Hello One and All,
Yesterday Eric and I left Siem Reap, the town we’ve spent the last few days at in Cambodia. Siem Reap is the town nearest to the famous Angkor Wat ruins.
We spent almost 4 days there and thoroughly enjoyed it. The people seem to be a lot nicer here and there isn’t as much heavy peddling (although there is still a lot of it at the touristy places like the Market and the Temples). However, it was very refreshing to just tell a Tuk-Tuk Driver “No, Thank You” and have them lay off. Imagine.
We have been staying at the Two Dragons Guesthouse. A lovely little western run hotel with a great in-house restaurant. The proprieter name is Gordon Sharpless, and he started his life in Cambodia as a photographer. I realized on the bus back that the postcards I had bought at the local gift shop were by him! They picked us up for free from the Bus (that we took from Pnomh Penh-the capitol of Cambodia) and brought us to the hotel. We’ve had a Double room (2 double beds) for $15 a night (not including breakfast)! Things seem to be a little more expensive in Cambodia. They actively accept American dollars (everywhere)-and food especially is closer to western prices than Thailand.
We spent our first 2 days here exploring the temple ruins. We rented bikes ($1/day) and rode ourselves out to the temples- about a 20 minute ride. Here are some pictures from our first day of exploring.
Much of Angkor Wat was under rennovation so we didn’t end up spending a majority of our temple exploration there. We were pretty beat after just a few hours of trekking, and rode back to town for an early dinner. We found our haven at the Blue Pumpkin.
Straight out of San Francisco, this place was chocked full of tourists on their Macs. Although not the true Cambodian experience, it was nice to have a Lemon Ice and a Salad in an air conditioned spot. Eric vowed to come back on our last day to get some work done with their wifi.
The next day we spent a full day exploring the other ruins. The ruins of Angkor, are actually comprised of 13 sites all within a few kilometres of each other (some are farther away that we didn’t visit). Each site could be considered it’s own city, and each temple had a different purpose-usually they were different residences for the Kings at different times. Our book notes that one reason why the Angkorian people eventually fell is because their funds were stretched from construction costs! Each temple has wall after wall of intricately carved bas relief, which are endlessly fascinating. One of the biggest areas to explore is Angkor Thom.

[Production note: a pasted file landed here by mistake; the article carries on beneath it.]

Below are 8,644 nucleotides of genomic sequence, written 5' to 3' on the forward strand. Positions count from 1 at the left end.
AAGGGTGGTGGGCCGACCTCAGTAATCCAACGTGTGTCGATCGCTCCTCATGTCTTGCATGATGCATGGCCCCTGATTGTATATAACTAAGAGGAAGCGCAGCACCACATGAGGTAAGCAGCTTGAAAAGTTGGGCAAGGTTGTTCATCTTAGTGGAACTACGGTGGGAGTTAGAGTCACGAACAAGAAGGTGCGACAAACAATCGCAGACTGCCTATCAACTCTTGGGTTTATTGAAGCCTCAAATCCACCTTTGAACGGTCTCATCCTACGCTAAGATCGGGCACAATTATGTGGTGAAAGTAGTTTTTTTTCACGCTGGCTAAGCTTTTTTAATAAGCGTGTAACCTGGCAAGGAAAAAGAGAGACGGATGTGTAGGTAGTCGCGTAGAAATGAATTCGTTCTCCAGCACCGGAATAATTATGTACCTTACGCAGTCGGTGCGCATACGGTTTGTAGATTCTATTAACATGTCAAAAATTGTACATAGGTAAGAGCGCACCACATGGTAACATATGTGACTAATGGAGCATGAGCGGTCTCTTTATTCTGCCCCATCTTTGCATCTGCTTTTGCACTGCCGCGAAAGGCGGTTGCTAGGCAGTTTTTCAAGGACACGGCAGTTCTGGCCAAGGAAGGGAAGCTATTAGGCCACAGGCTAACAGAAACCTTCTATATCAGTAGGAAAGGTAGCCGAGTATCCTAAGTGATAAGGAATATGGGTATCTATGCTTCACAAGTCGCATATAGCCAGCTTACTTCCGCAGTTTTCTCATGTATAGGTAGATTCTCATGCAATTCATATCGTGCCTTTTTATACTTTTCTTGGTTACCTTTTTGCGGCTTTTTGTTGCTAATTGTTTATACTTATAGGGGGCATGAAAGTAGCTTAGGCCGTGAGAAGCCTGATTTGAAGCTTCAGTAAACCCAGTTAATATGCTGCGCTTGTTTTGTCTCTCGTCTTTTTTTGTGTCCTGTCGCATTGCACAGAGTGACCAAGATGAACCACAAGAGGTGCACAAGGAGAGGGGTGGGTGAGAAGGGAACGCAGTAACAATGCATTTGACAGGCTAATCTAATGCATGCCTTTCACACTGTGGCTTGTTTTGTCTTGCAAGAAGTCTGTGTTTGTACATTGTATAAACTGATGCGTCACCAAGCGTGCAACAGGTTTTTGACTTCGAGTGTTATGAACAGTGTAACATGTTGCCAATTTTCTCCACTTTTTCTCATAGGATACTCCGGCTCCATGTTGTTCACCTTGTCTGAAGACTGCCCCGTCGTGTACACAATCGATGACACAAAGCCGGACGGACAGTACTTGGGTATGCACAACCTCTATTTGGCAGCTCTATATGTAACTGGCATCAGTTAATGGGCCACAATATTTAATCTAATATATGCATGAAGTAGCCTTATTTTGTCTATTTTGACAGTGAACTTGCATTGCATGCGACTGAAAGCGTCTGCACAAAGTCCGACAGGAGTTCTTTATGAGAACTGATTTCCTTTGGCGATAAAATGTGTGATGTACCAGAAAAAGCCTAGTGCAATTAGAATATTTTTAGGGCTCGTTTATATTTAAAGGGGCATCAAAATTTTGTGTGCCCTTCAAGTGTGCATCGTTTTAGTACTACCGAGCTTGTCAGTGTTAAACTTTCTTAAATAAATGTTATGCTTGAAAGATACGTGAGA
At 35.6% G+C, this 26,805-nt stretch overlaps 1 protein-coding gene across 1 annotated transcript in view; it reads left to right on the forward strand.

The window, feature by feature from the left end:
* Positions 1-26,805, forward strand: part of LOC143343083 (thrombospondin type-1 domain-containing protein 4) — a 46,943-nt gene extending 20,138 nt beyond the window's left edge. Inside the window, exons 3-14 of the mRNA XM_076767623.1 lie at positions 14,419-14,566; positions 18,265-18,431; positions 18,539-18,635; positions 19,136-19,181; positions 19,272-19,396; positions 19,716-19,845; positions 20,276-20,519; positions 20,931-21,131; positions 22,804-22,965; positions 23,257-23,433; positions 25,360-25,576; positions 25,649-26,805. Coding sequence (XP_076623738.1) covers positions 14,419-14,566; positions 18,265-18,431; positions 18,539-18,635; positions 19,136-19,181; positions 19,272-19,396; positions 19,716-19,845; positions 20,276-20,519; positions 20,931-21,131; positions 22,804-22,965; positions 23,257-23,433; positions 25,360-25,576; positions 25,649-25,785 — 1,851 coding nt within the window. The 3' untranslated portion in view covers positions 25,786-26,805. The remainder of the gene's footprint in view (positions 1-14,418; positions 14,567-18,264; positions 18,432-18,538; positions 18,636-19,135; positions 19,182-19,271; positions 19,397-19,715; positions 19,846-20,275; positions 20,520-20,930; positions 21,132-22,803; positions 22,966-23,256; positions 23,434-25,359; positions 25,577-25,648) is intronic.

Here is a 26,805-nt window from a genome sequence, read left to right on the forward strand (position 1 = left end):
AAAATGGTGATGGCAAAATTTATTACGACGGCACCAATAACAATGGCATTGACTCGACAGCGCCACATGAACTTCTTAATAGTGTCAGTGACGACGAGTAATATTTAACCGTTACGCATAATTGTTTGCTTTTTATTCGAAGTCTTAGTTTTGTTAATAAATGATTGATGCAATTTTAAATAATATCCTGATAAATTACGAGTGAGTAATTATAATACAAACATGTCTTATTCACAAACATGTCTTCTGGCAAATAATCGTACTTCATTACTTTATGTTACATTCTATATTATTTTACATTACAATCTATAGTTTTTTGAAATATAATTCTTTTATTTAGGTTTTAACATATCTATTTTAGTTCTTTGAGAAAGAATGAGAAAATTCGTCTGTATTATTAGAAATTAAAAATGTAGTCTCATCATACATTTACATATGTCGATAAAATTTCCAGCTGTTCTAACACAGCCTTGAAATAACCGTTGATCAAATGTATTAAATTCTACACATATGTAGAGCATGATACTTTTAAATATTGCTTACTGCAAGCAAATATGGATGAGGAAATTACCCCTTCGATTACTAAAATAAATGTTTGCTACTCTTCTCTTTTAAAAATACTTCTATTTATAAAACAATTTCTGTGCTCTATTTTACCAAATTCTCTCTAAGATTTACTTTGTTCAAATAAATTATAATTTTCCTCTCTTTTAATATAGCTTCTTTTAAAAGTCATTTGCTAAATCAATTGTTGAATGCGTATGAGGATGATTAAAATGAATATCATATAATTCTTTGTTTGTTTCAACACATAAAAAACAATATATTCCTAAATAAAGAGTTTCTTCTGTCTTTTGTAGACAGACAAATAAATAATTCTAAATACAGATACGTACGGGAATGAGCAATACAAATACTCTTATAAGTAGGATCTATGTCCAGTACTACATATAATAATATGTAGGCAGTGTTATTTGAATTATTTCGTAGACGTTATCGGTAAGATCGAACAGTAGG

Near Bayon we also climbed around the Terrace of the Elephants, which celebrates the 3 headed elephants in the Ramayana.
What I was really looking forward to was exploring the more overgrown sites (think Jungle Book scenes). We came across some parts of the temples that were being taken back by the flora. I like the juxtaposition of man made stones with organic trees intertwining.
It was wonderful to ride around to the different Angkor ruins on our bikes. There were many people peddling water and tuk-tuk rides in between each place which we could easily avoid by bike. Some of them were pretty aggressive which was a nuisance (is there any more rude than the phrase “Buy something Lady”?).
At one point though, at the end of the day, we were coming out of the Preah Khan ruins and this little toddler, no more than 1 1/2 years old, came up to us with a big bag of banana chips. Obviously her Mom and older sister had told her to come over and try and get us to buy them. It was adorable though because she kept looking back at her Mom and sister to make sure she was doing it right. Then she realized what she was holding and started to open the bag to eat them herself!! It was hilarious; her sister rushed over to stop her from doing it, but both she and her Mom were laughing the whole time. She was so adorable and it made us realize that the whole reason why any one of these sellers is so pushy, is because they’ve got a brood of children, just like this one, back at home that they are trying to feed. This is their way of making money, and they have immediate concerns of hunger. It’s hard to deal with constant begging for buying food, water and tuk-tuk’s but it’s better to keep a positive mindframe about it, and remember the whole reason why anyone wants to do well is to provide for their family. Not that we’re going to buy every banana and bottle of water that they offer, but we’ll try hard not to angry about the incessant nature of it. It just is.
We felt like we got a moment to relax and catch up in Siem Reap, and really saw the place that is the seat of Siam. You can see from the architecture of these ruins, how each group in Southeast Asian culture spiraled out from these origins. Visiting these sites was a great way to see the roots of these cultures and notice the differences in each place.
We’re moving on from Cambodia to Vietnam, and will be spending about 2 weeks there traveling up the coast. Look forward to lying on the beach, eating Vietnamese food and being a little less in transit!